The Word at Ward 9 in Columbia
By Kevin Merida
COLUMBIA, S.C. -- At the Prince Hall Masonic Lodge, Columbia City Councilman E.W. Cromartie, II was outside greeting voters, talking about hope.
As the first African American elected to the council, in 1983, hope was something he knew about. Now, Cromartie was exhorting voters not only to re-elect him in an upcoming council election but to send Barack Obama on his way to the Democratic presidential nomination. "If he can do it, other black boys can do it," said Cromartie. "It's an opportunity for hope."
By 4 p.m., about 300 of the 1,400 registered voters had cast ballots. The lodge is in Ward 9, in the historic black Waverly neighborhood of Columbia. It is a middle-income community thought to be favorable to Obama.
Rick Wade, state director of Obama's campaign here, said there were reports of good turnout across the state, especially in the black precincts. "We've done all of the right things to reach our voters," he said.
Some votes had to be earned the hard way.
Camille Weston, a 6th grade teacher, spoke of her difficulty. She was standing in the chill with her mother after casting her vote, reflecting on all that had gone through her mind.
"I tell you," she said, "this was a tough one. I was tossed between Hillary and Obama. I was thinking Hillary because she has weathered so many storms. She had her personal life plastered all over the world. And I thought, if she can weather all of that, she can handle anything as president."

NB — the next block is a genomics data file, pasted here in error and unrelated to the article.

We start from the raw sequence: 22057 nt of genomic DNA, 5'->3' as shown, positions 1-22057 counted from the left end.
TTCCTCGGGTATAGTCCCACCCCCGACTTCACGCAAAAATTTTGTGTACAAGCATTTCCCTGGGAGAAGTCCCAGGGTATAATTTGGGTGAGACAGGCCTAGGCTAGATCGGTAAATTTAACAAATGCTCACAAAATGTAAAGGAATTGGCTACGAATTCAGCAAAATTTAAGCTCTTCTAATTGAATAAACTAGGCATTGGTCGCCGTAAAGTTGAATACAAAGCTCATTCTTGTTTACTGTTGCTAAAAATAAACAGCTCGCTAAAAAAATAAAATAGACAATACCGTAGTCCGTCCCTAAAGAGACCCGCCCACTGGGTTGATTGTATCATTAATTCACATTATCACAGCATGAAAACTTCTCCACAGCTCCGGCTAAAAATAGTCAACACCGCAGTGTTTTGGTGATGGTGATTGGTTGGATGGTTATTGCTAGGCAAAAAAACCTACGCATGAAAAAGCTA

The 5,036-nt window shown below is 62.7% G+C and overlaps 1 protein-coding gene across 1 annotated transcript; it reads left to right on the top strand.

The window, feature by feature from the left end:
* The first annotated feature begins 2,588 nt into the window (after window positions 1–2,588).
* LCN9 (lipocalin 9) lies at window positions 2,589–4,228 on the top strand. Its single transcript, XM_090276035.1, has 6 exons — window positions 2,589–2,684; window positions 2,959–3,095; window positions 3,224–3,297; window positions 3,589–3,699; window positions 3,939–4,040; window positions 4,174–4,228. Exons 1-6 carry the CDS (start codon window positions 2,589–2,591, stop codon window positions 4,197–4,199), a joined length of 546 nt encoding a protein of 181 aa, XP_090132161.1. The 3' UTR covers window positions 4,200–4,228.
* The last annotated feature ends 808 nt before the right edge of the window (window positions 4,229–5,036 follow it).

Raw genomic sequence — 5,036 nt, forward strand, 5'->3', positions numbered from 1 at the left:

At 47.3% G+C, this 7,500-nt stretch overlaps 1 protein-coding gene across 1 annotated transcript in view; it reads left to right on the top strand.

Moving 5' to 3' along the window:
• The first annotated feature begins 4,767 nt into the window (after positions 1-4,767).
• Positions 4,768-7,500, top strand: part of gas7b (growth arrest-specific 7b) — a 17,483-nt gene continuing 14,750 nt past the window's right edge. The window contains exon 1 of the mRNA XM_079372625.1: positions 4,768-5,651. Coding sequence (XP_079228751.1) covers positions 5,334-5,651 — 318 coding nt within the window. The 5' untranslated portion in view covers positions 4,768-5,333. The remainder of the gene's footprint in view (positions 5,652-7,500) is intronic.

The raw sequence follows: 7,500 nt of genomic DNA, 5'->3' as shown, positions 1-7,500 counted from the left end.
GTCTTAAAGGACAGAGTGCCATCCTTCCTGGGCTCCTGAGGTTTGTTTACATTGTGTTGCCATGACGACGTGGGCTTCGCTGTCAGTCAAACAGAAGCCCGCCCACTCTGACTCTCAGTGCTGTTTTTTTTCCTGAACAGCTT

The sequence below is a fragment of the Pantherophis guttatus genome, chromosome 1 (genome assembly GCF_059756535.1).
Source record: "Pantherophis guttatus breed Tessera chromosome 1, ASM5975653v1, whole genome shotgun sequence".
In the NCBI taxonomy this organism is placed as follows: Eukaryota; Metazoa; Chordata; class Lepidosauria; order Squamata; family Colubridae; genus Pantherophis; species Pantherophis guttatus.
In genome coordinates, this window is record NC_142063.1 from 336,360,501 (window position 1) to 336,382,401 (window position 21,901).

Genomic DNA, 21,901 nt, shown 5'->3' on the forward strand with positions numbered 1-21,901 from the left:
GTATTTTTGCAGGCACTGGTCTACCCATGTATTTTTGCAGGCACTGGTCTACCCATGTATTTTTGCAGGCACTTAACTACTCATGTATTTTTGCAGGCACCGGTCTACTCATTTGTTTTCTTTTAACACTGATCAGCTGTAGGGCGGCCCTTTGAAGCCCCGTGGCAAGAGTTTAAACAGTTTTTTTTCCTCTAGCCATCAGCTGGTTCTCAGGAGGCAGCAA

And then there was Obama. "I'd love seeing two little black girls in the White House," she said, referring to the Illinois senator's daughters. "That would be a great change."
As she was mulling her choice, an Obama campaign canvasser rang her doorbell this morning. She asked what he had brought her -- a flier, a button, a postcard? He had nothing. Weston was not impressed with that. "If you're knocking on people's doors, you have to have something to give them."
But then the canvasser took his own button off his lapel and gave it to her. "It wasn't so much the button. It was that he was willing to give me something that was important to him."
Weston ultimately decided to vote Obama. "A new beginning."
And she also had a thought: "I'm thinking maybe he could get Al Gore on the ticket."
Weston's mother, Carolyn, who's in her 80s and walks with a cane, said she remembers when blacks weren't allowed to work at polling stations. She was among the first to do so in the mid-1960s. There was no way she wasn't voting for Obama.
"Because he's young, I think they're doubtful about him," she said. "But give him a chance to prove himself."
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